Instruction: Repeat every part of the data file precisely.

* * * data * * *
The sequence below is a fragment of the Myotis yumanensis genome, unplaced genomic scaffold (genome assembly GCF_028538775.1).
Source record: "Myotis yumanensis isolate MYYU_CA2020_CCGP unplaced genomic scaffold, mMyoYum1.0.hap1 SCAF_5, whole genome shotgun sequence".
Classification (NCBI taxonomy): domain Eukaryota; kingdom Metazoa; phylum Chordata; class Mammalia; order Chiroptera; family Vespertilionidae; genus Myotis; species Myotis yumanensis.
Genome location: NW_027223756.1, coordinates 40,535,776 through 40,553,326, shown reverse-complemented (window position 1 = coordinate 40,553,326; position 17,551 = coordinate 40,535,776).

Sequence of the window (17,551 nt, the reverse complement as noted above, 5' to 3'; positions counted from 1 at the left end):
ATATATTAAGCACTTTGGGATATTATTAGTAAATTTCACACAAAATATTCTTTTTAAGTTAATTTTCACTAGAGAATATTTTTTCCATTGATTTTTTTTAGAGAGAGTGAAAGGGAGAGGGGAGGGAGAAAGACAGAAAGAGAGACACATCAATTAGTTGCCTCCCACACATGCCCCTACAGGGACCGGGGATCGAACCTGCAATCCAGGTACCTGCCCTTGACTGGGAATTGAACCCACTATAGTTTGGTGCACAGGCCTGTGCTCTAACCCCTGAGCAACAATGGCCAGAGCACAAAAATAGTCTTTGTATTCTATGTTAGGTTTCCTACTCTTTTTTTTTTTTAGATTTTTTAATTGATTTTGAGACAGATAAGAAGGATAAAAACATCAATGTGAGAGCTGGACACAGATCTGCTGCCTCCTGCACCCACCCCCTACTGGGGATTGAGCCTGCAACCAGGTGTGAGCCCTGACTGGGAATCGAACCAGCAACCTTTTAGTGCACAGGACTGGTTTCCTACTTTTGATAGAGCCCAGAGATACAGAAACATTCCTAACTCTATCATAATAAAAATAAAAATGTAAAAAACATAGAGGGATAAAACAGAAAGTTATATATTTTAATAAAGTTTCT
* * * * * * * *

The sequence below is a fragment of the Myotis yumanensis genome, unplaced genomic scaffold (genome assembly GCF_028538775.1).
Source record: "Myotis yumanensis isolate MYYU_CA2020_CCGP unplaced genomic scaffold, mMyoYum1.0.hap1 SCAF_5, whole genome shotgun sequence".
Classification (NCBI taxonomy): domain Eukaryota; kingdom Metazoa; phylum Chordata; class Mammalia; order Chiroptera; family Vespertilionidae; genus Myotis; species Myotis yumanensis.
Genome location: NW_027223756.1, coordinates 40,535,776 through 40,553,326, shown reverse-complemented (window position 1 = coordinate 40,553,326; position 17,551 = coordinate 40,535,776).

Sequence of the window (17,551 nt, the reverse complement as noted above, 5' to 3'; positions counted from 1 at the left end):
ATATATTAAGCACTTTGGGATATTATTAGTAAATTTCACACAAAATATTCTTTTTAAGTTAATTTTCACTAGAGAATATTTTTTCCATTGATTTTTTTTAGAGAGAGTGAAAGGGAGAGGGGAGGGAGAAAGACAGAAAGAGAGACACATCAATTAGTTGCCTCCCACACATGCCCCTACAGGGACCGGGGATCGAACCTGCAATCCAGGTACCTGCCCTTGACTGGGAATTGAACCCACTATAGTTTGGTGCACAGGCCTGTGCTCTAACCCCTGAGCAACAATGGCCAGAGCACAAAAATAGTCTTTGTATTCTATGTTAGGTTTCCTACTCTTTTTTTTTTTTAGATTTTTTAATTGATTTTGAGACAGATAAGAAGGATAAAAACATCAATGTGAGAGCTGGACACAGATCTGCTGCCTCCTGCACCCACCCCCTACTGGGGATTGAGCCTGCAACCAGGTGTGAGCCCTGACTGGGAATCGAACCAGCAACCTTTTAGTGCACAGGACTGGTTTCCTACTTTTGATAGAGCCCAGAGATACAGAAACATTCCTAACTCTATCATAATAAAAATAAAAATGTAAAAAACATAGAGGGATAAAACAGAAAGTTATATATTTTAATAAAGTTTCT